Treating chronic total occlusions (CTOs) remains one of the major challenges in interventional cardiology. In the last 20 years, as the procedural outcomes of intervention for CTOs have significantly increased as a function of improved guidewires and devices, as well as operator technique and experience, successful recanalization of CTOs may now be achieved in approximately 80% of lesions. Various new techniques to cross CTOs have been introduced over the years, including the use of dedicated CTO wires, blunt dissection and other technologies.1,2
One of the new techniques for CTO treatment is the retrograde approach, whereby the occlusion site is approached in a retrograde fashion through a large collateral channel from any other patent coronary artery.3,4 Most interventions for CTO using a retrograde approach are achieved transfemorally, however, local complications associated with femoral artery access may pose serious clinical complications. The transradial approach reduces vascular and bleeding complications at the puncture site, improves patient comfort and decreases the length of hospitalization compared with the femoral approach.5,6 Also, in cases with severe peripheral artery disease and abdominal aortic aneurysm, the transfemoral approach is not suitable. We report 4 CTO cases successfully treated with a retrograde approach using access via biradial arteries.
Case 1. A 52-year-old male was referred for coronary angiography because of recurrent chest pain upon exertion. His coronary angiogram showed a CTO proximal to the left anterior descending artery (LAD) with collaterals from the right coronary artery (RCA) via a septal branch (Figures 1A and B). He preferred to undergo coronary angioplasty with the transradial approach because of the shorter hospitalization period and lower cost. Thus we performed his coronary angioplasty using the radial approach on December 15, 2006.
Following an unsuccessful traditional antegrade approach of the CTO lesion, we attempted a retrograde approach by using the right and left radial arteries. A 7 Fr JR 3.5SH Launcher guide catheter (Medtronic Inc., Minneapolis, Minnesota) was inserted from the right radial artery into the RCA, and a 6 Fr EBU 3.75 Launcher guide catheter was inserted from left radial artery into the left coronary artery (LCA). Because we usually use the right radial artery for PCI, we chose his right radial artery for the collateralizing vessel. A Runthrough Hypercoat guidewire (Guidant Corp., Indianapolis, Indiana) with support of the Finecross microcatheter (Terumo Corp., Tokyo, Japan) from the RCA was passed distal to the right posterior descending artery to the collateral route of the septal branch, allowing access to the LAD. For the retrograde approach, we usually use a hydrophilic floppy wire to pass small (zig-zag) collateral vessels.4 With careful manipulation, the guidewire passed through the occluded lesion from the retrograde direction (Figure 1C). After confirming that the guidewire was in the true lumen, we attempted the antegrade approach again with a Miracle Primo guidewire (Asahi Intecc Co. Ltd., Aichi, Japan) and a Ryujin Plus 1.25–10 mm balloon (Terumo) with the help of a retrograde guidewire as a marker, and successfully crossed the CTO lesion (Figure 1D). The lesion was dilated with the balloon and the Ryujin Plus 3.0–15 mm balloon (Figure 1E). Two Cypher stents (Cordis Corp., Miami, Florida) were placed using 20 atm of pressure (2.5–28 mm at the mid-LAD and 3.5–18 mm at the proximal CTO lesion). After crossing a guidewire to the first diagonal branch, post-stent kissing-balloon dilatation was performed (Figure 1F).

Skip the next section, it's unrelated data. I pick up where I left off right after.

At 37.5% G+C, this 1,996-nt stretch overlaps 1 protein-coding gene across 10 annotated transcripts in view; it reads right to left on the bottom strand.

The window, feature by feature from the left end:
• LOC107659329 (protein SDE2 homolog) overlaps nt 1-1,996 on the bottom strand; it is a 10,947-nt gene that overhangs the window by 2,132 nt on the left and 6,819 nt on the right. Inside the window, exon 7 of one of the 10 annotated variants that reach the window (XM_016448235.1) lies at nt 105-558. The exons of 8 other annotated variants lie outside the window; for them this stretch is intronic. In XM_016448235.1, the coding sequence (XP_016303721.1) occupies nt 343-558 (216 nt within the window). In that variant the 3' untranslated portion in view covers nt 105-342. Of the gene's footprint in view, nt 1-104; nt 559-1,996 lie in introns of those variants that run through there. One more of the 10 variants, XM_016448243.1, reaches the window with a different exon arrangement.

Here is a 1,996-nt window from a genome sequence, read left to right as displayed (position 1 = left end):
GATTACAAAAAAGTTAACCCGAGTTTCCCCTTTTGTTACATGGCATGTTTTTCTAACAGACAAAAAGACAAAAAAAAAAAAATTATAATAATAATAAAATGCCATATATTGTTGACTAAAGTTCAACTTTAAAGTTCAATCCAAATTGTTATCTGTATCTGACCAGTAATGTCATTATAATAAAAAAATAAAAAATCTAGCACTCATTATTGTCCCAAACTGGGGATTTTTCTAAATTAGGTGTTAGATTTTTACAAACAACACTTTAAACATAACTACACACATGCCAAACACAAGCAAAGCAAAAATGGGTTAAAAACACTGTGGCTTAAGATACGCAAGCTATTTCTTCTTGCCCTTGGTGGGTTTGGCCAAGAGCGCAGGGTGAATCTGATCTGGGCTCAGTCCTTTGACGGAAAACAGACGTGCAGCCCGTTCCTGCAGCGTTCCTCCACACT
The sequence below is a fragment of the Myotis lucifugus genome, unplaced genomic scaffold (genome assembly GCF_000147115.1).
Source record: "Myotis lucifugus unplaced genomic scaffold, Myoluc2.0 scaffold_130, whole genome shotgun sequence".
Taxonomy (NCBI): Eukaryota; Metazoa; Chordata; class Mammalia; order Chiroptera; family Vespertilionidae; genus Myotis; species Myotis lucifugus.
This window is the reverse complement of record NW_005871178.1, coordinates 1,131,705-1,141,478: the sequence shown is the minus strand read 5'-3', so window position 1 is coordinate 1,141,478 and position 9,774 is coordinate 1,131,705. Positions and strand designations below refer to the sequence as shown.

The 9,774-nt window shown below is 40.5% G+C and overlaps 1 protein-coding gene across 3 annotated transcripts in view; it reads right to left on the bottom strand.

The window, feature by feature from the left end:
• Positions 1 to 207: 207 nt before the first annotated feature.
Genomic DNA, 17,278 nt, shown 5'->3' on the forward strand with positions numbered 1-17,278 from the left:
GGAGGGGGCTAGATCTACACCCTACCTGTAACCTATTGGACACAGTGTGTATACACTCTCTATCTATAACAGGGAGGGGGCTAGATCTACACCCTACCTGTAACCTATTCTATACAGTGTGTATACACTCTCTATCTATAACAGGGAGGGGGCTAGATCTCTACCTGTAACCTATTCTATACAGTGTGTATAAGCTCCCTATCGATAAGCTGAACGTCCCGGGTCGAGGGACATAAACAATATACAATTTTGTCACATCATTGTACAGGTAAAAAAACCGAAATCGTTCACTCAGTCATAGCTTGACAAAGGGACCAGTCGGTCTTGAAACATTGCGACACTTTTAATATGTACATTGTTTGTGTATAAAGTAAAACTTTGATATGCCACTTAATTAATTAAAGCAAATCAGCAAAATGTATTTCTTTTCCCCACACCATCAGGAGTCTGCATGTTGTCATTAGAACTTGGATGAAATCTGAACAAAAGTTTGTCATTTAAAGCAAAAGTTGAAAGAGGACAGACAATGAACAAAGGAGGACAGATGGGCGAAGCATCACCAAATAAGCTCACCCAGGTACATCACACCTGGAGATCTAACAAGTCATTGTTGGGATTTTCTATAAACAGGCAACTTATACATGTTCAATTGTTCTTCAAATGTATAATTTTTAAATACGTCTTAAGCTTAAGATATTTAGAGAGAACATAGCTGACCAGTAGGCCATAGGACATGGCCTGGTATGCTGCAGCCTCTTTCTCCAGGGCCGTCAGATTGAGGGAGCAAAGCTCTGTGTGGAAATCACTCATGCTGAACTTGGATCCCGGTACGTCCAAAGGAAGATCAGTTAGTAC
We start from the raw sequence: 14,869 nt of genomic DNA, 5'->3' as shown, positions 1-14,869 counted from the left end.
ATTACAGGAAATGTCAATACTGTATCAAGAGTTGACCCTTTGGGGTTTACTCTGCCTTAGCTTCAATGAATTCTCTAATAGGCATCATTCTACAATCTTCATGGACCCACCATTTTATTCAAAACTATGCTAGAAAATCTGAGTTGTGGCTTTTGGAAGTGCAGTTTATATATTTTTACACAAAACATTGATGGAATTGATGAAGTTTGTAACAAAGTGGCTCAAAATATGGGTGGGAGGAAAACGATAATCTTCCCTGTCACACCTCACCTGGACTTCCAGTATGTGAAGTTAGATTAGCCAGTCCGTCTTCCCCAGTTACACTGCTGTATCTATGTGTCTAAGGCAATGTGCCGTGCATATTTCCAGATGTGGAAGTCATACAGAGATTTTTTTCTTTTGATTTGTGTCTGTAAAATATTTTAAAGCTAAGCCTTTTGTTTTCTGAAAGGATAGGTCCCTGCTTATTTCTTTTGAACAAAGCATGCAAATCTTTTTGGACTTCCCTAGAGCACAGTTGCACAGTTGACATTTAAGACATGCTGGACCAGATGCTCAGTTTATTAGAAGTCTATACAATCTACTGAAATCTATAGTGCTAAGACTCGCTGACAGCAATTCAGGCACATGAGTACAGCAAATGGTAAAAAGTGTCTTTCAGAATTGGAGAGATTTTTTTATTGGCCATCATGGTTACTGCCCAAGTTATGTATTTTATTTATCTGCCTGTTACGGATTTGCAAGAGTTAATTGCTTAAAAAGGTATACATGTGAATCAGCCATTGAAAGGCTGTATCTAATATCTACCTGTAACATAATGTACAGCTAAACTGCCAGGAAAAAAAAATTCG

Case 2. A 77-year-old female with a history of stent implantation in the distal RCA presented with chest pain experienced during rehabilitation exercise. She underwent operation of a lumbar spinal canal stenosis 3 months prior. Her angiogram showed a CTO in the proximal RCA with collaterals from the septal branch of the LAD to the distal RCA (Figure 2B). Her PCI was planned as a biradial retrograde approach on December 16, 2006 because she could not tolerate prolonged bed rest in the supine position.
A 7 Fr Launcher EBU 3.5 guide catheter was inserted from the right radial artery into the LCA, and a 7 Fr JR3.5 Launcher guide catheter was inserted from the left radial artery into the RCA (Figure 2A). A Fielder guidewire with support of the Finecross microcatheter was passed through the LAD and septal branch and reached the distal aspect of the occluded RCA lesion (Figure 2C). Because a Fielder guidewire (Asahi) did not cross the CTO, a Miracle 3 guidewire and Ryujin Plus 1.25–15 mm over-the-wire balloon wasused. The guidewire was passed into the CTO lesion and reached the guide catheter of the RCA. After confirmation that the guidewire was in the true lumen, the CTO lesion was dilated using the Ryujin Plus 2.0–15 mm balloon from the retrograde route. Next, the antegrade approach was easily performed using a Runthrough Hypercoat guidewire (Figure 2D). Finally, 3 Cypher stents were implanted in the RCA (Figures 2E and 2F).
The other 2 patients underwent PCI for CTO via a retrograde approach using the biradial arteries because they had severe peripheral artery disease and abdominal aortic aneurysms.